Hacking the Cop: The Climate Games at Paris 2015
To hack is to differ.
– Mackenzie Wark, Hacker Manifesto, 2004
It’s December 2015. The COP21 has just opened in Paris. Armed with courage, a mobile phone and plans for creative mischief your team is ready to merge street and online action in the world’s largest Disobedient Action Adventure Game, The Climate Games…
For its 19th experiment entitled #hackcop, The Laboratory of Insurrectionary Imagination (Labofii), has been working with various climate justice movements (including 350.org, CoalitionClimate21, Corporate Europe Observatory, Climate Justice Action, Climate Express – Belgium, Groen Front – Netherlands, and Reclaim The Power – UK) and cultural centres (Berliner Festspiele, ArtsAdmin – London, Vooruit – Ghent) to facilitate a series of Hackathons (i.e. an intense hands on workshop) to prepare The Climate Games.
To “hack” is to redesign the use of something, to make something do something it has never done before. The #hackcops aimed to transform the way we plan and carry out creative resistance towards climate justice, using the combined knowledge of citizens working together. Following an open call, they brought artists, activists, designers, hackers and gamers together in an atmosphere of cooperation and self-management, using popular educational tools, games and horizontal decision making. Over 100 people worked together over three separate weeks to co-create The Climate Games, a new form of action that exists in between public space and cyberspace, the virtual and the real, the world of gaming and the world of activism.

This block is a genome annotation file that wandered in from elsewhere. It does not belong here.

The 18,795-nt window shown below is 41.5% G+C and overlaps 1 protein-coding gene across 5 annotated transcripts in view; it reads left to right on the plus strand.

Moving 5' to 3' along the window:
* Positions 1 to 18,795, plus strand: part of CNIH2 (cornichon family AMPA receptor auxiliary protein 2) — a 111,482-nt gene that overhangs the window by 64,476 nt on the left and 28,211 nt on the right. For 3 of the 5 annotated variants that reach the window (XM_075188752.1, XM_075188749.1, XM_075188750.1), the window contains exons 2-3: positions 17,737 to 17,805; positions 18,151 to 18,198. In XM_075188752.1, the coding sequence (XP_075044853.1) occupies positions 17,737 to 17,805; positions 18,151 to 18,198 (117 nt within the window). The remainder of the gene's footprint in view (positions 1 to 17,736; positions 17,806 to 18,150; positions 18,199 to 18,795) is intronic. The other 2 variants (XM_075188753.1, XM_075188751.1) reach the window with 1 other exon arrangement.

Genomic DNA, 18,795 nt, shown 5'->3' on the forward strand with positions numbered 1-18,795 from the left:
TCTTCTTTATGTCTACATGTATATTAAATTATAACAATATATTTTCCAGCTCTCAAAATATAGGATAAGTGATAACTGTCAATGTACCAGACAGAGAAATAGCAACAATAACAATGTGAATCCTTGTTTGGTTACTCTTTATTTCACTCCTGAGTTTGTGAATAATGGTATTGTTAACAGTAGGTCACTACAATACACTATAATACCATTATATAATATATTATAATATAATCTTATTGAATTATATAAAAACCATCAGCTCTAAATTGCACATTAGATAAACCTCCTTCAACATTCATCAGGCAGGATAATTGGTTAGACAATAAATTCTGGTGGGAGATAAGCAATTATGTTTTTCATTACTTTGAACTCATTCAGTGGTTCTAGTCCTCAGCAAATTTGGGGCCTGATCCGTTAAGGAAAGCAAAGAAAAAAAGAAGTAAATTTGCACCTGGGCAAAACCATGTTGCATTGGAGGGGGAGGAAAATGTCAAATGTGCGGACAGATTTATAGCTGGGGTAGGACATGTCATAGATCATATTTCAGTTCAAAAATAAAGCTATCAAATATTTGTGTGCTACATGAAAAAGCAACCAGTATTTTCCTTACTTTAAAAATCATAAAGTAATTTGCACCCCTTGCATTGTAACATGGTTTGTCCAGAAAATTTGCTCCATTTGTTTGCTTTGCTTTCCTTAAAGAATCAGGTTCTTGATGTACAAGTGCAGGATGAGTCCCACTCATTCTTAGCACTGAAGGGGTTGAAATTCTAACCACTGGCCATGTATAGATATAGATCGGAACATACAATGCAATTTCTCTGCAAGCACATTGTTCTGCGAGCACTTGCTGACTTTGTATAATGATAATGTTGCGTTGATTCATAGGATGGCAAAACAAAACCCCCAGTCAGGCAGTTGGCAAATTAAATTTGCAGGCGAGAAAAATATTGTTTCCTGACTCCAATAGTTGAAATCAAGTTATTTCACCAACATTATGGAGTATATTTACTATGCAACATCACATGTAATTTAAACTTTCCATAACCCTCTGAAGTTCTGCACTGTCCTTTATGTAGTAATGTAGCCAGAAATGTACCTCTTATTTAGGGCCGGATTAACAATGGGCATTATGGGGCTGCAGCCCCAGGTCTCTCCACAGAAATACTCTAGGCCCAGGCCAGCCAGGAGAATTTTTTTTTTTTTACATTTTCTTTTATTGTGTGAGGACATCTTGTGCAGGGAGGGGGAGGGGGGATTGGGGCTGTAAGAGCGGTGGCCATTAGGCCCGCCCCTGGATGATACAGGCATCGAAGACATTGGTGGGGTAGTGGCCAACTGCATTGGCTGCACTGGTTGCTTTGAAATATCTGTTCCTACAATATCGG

The “Climate Games” framework
The Climate Games is a mass participation transmedia action framework which merges the street, disobedient bodies and the internet, creating a crowd sourced cartography of creative resistance in real time and real space. The concept was first developed in the summer of 2014 by Groen Front, and in July 2015 was replayed in the port of Amsterdam, with 20 teams taking actions to disrupt the coal and agribusiness industries. The #hackops took this initial idea and have been developing and improving it for larger scale actions during the COP21.
During The Climate Games people are invited to form teams and try to score as many points as possible by doing creative non violent direct actions across the gaming field, which in the case of COP21 will be Paris and local decentralised territories. Police and other security will be integrated into the game as “team blue”, whose task it will be to make it as challenging as possible for the other teams to score points. Those who have been sabotaging UN climate summits, those providing “false solutions” to the climate crisis and profiting from it – geo-engineers, the nuclear industry, carbon marketeers, industry lobbyists etc., will be the “grey team”. The beauty of The Climate Games is that it enables a whole diversity of different nonviolent action approaches to participate in its framework across a wide territory.